Student Mindfulness Exercises

Take a deep breath. You did it! You made it through quite possibly one of the most challenging Septembers of your life as an educator. Transitioning from a year and a half of virtual learning to in-person learning has its challenges, to say the least. You and your students may be feeling higher stress levels than usual as a result of all the recent changes, and that’s understandable! You can use student mindfulness exercises to help calm down, re-center, and ease through this transition together.

According to Pearson, incorporating mindfulness practices into your day can help reduce 

stress and anxiety related to the pandemic or other disruptive life events. One recent study found that incorporating mindfulness into the classroom can reduce students’ sense of stress and help them stay engaged, which will help them to stay on track academically and avoid behavior problems.

What is Mindfulness?

Mindfulness is the awareness that comes from looking inward. It is experiencing the present moment without judgment. Mindfulness is not about numbing emotions or ignoring feelings. When practicing mindfulness with your learners, you are giving them the techniques, tools, and strategies to calm themselves, focus their attention and interact effectively and positively with others.

By practicing mindfulness with your learners you will be:

Student Mindfulness Exercises

Incorporating mindfulness into your teaching can be a game-changer for your learners. It can help to combat some of the academic, social, and emotional skill setbacks caused by the pandemic.

Here are some quick and easy ways to sprinkle a little mindfulness into your teaching:

1) Breathing

Breathing is a common way to practice mindfulness. It is great for regaining focus and calming the body. Before starting a lesson, have your learners close their eyes and take five calming breaths. Try this belly breathing technique with your class.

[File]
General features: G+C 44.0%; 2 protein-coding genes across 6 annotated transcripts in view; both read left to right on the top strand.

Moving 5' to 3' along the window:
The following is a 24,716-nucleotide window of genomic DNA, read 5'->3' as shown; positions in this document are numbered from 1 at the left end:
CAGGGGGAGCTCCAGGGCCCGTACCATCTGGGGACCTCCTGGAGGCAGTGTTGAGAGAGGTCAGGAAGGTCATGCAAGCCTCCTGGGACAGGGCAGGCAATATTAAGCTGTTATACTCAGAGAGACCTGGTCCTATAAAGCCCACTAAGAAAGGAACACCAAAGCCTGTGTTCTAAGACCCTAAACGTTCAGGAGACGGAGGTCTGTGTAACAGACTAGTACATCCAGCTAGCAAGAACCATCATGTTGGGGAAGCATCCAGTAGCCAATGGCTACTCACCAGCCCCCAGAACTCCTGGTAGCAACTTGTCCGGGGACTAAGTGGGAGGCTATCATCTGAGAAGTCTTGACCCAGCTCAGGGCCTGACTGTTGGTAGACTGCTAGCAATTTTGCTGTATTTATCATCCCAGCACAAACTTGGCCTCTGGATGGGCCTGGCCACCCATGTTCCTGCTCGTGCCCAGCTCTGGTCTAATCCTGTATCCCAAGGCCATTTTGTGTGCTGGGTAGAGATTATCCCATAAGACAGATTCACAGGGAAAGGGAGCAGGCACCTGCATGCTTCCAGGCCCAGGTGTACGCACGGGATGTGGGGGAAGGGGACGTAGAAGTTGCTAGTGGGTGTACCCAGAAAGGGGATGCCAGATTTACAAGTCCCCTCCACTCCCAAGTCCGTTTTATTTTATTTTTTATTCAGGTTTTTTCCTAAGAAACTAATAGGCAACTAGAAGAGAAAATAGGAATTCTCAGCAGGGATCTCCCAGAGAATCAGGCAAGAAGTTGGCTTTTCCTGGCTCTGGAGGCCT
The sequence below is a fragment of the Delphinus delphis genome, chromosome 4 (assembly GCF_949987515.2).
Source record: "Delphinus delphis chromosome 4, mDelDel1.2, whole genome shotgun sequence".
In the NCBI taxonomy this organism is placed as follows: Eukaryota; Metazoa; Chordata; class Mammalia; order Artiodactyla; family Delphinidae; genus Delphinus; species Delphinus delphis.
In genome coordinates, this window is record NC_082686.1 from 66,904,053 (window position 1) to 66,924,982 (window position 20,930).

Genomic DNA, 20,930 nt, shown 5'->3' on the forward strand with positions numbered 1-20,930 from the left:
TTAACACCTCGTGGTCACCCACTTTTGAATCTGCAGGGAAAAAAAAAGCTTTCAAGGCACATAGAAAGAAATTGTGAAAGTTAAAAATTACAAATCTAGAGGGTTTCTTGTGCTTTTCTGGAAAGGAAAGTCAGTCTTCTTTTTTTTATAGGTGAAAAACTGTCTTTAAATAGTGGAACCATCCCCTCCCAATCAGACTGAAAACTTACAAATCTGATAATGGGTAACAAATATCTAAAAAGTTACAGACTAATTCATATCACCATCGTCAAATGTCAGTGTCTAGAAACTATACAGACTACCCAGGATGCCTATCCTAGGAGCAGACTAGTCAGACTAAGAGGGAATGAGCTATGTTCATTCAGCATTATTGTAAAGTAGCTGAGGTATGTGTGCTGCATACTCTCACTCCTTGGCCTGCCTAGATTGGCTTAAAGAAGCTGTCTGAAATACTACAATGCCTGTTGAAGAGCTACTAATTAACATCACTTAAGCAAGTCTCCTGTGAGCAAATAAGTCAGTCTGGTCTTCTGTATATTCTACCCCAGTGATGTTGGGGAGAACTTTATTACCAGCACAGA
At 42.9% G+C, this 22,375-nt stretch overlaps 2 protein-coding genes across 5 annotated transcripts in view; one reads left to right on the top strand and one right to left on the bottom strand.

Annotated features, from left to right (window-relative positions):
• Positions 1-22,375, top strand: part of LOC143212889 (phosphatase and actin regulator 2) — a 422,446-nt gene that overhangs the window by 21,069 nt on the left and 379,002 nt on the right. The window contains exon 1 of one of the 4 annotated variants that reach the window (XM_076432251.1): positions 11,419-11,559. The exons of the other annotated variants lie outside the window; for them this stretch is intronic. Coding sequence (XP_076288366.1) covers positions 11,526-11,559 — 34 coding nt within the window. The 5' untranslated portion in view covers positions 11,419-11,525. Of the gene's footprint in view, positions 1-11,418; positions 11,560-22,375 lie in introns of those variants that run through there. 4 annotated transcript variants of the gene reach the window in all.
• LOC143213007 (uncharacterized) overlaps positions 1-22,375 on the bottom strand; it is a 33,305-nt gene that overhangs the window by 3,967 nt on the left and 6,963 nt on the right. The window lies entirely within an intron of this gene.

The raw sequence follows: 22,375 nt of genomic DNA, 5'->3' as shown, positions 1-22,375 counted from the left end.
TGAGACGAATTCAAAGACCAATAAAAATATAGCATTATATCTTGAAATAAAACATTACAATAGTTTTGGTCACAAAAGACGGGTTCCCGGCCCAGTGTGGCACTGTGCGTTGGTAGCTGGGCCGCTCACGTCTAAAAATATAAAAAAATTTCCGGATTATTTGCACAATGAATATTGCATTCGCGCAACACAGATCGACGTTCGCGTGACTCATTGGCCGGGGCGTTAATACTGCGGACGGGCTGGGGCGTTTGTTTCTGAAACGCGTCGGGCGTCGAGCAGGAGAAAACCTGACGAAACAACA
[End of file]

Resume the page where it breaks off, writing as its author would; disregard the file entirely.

2) Journaling

Have your learners pull out a piece of paper or even a dedicated mindfulness notebook and respond to prompts such as, “How are you feeling right now?” or “What is currently on your mind?” Quiet, independent, writing time provides your learners with the opportunity to mindfully reflect and feel a sense of calm and relief as they get their thoughts out on paper.

3) Watching

Press play on some Everyday Speech videos that teach your learners various mindfulness skills and strategies through breathing practice, guided meditation, and live-action video modeling. Check out this Mindfulness for Kids video!

Practicing mindfulness with your students is the key to unlocking a calm and successful learning environment this school year.


Related Resources


“Everyday Speech has been a resource that is perfect for my graudate students, clients, families, and myself. With half of our pramatics group on Zoom and half in person, Everyday Speech has allowed us to interact together and have valuable disucssions. Thank you for creating such a robust platform that is engaging and instructional! Thank you for making my job easier and more efficient!”

— Elaine Wagstaff, MS, CCC-SLP, Speech Language Pathologist

Leave a comment

0 comment